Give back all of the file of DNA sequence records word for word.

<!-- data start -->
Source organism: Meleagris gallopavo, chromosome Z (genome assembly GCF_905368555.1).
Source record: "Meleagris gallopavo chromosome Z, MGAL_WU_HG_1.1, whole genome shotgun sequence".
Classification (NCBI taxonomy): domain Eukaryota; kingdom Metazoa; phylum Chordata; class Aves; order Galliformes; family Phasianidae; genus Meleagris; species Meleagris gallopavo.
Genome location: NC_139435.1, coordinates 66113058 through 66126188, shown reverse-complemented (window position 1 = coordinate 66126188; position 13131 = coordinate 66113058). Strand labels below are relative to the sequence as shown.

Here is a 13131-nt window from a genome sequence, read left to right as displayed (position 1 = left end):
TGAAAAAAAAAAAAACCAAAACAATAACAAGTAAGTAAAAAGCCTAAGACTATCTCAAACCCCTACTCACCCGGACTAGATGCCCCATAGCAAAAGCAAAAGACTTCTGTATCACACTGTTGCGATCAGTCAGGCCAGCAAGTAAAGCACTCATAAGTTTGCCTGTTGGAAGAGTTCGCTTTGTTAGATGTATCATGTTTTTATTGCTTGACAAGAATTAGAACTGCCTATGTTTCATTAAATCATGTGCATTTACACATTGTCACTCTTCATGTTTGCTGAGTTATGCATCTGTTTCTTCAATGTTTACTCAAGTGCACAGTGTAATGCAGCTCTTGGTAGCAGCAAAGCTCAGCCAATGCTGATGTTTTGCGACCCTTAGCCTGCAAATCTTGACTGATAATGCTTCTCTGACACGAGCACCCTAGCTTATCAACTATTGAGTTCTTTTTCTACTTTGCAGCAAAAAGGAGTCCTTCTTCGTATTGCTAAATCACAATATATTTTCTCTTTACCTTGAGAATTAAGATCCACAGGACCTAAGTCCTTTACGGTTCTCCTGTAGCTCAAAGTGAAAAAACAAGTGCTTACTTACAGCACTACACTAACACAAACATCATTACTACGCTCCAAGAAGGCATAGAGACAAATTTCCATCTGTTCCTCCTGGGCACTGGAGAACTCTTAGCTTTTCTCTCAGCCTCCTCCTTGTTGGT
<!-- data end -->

Source organism: Meleagris gallopavo, chromosome Z (genome assembly GCF_905368555.1).
Source record: "Meleagris gallopavo chromosome Z, MGAL_WU_HG_1.1, whole genome shotgun sequence".
Classification (NCBI taxonomy): domain Eukaryota; kingdom Metazoa; phylum Chordata; class Aves; order Galliformes; family Phasianidae; genus Meleagris; species Meleagris gallopavo.
Genome location: NC_139435.1, coordinates 66113058 through 66126188, shown reverse-complemented (window position 1 = coordinate 66126188; position 13131 = coordinate 66113058). Strand labels below are relative to the sequence as shown.

Here is a 13131-nt window from a genome sequence, read left to right as displayed (position 1 = left end):
TGAAAAAAAAAAAAACCAAAACAATAACAAGTAAGTAAAAAGCCTAAGACTATCTCAAACCCCTACTCACCCGGACTAGATGCCCCATAGCAAAAGCAAAAGACTTCTGTATCACACTGTTGCGATCAGTCAGGCCAGCAAGTAAAGCACTCATAAGTTTGCCTGTTGGAAGAGTTCGCTTTGTTAGATGTATCATGTTTTTATTGCTTGACAAGAATTAGAACTGCCTATGTTTCATTAAATCATGTGCATTTACACATTGTCACTCTTCATGTTTGCTGAGTTATGCATCTGTTTCTTCAATGTTTACTCAAGTGCACAGTGTAATGCAGCTCTTGGTAGCAGCAAAGCTCAGCCAATGCTGATGTTTTGCGACCCTTAGCCTGCAAATCTTGACTGATAATGCTTCTCTGACACGAGCACCCTAGCTTATCAACTATTGAGTTCTTTTTCTACTTTGCAGCAAAAAGGAGTCCTTCTTCGTATTGCTAAATCACAATATATTTTCTCTTTACCTTGAGAATTAAGATCCACAGGACCTAAGTCCTTTACGGTTCTCCTGTAGCTCAAAGTGAAAAAACAAGTGCTTACTTACAGCACTACACTAACACAAACATCATTACTACGCTCCAAGAAGGCATAGAGACAAATTTCCATCTGTTCCTCCTGGGCACTGGAGAACTCTTAGCTTTTCTCTCAGCCTCCTCCTTGTTGGT